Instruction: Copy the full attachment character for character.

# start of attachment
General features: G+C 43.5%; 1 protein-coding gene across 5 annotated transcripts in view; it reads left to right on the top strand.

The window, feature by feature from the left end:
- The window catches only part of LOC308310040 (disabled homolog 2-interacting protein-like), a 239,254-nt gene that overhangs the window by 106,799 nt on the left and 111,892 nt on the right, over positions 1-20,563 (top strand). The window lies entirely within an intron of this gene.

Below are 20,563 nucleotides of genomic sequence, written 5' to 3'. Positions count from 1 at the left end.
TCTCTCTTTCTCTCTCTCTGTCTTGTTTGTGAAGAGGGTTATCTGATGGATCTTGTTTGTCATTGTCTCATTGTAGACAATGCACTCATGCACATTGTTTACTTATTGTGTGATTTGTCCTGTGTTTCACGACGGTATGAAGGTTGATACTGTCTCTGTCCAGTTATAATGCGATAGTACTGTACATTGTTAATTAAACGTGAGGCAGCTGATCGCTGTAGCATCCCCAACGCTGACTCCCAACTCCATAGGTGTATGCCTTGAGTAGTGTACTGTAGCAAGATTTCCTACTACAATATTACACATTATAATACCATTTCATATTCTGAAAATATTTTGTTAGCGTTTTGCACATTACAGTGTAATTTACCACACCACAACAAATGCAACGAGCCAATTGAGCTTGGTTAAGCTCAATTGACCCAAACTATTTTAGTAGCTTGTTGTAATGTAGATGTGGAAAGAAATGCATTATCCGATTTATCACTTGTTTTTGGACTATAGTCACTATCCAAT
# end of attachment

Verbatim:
General features: G+C 43.5%; 1 protein-coding gene across 5 annotated transcripts in view; it reads left to right on the top strand.

The window, feature by feature from the left end:
- The window catches only part of LOC308310040 (disabled homolog 2-interacting protein-like), a 239,254-nt gene that overhangs the window by 106,799 nt on the left and 111,892 nt on the right, over positions 1-20,563 (top strand). The window lies entirely within an intron of this gene.

Below are 20,563 nucleotides of genomic sequence, written 5' to 3'. Positions count from 1 at the left end.
TCTCTCTTTCTCTCTCTCTGTCTTGTTTGTGAAGAGGGTTATCTGATGGATCTTGTTTGTCATTGTCTCATTGTAGACAATGCACTCATGCACATTGTTTACTTATTGTGTGATTTGTCCTGTGTTTCACGACGGTATGAAGGTTGATACTGTCTCTGTCCAGTTATAATGCGATAGTACTGTACATTGTTAATTAAACGTGAGGCAGCTGATCGCTGTAGCATCCCCAACGCTGACTCCCAACTCCATAGGTGTATGCCTTGAGTAGTGTACTGTAGCAAGATTTCCTACTACAATATTACACATTATAATACCATTTCATATTCTGAAAATATTTTGTTAGCGTTTTGCACATTACAGTGTAATTTACCACACCACAACAAATGCAACGAGCCAATTGAGCTTGGTTAAGCTCAATTGACCCAAACTATTTTAGTAGCTTGTTGTAATGTAGATGTGGAAAGAAATGCATTATCCGATTTATCACTTGTTTTTGGACTATAGTCACTATCCAAT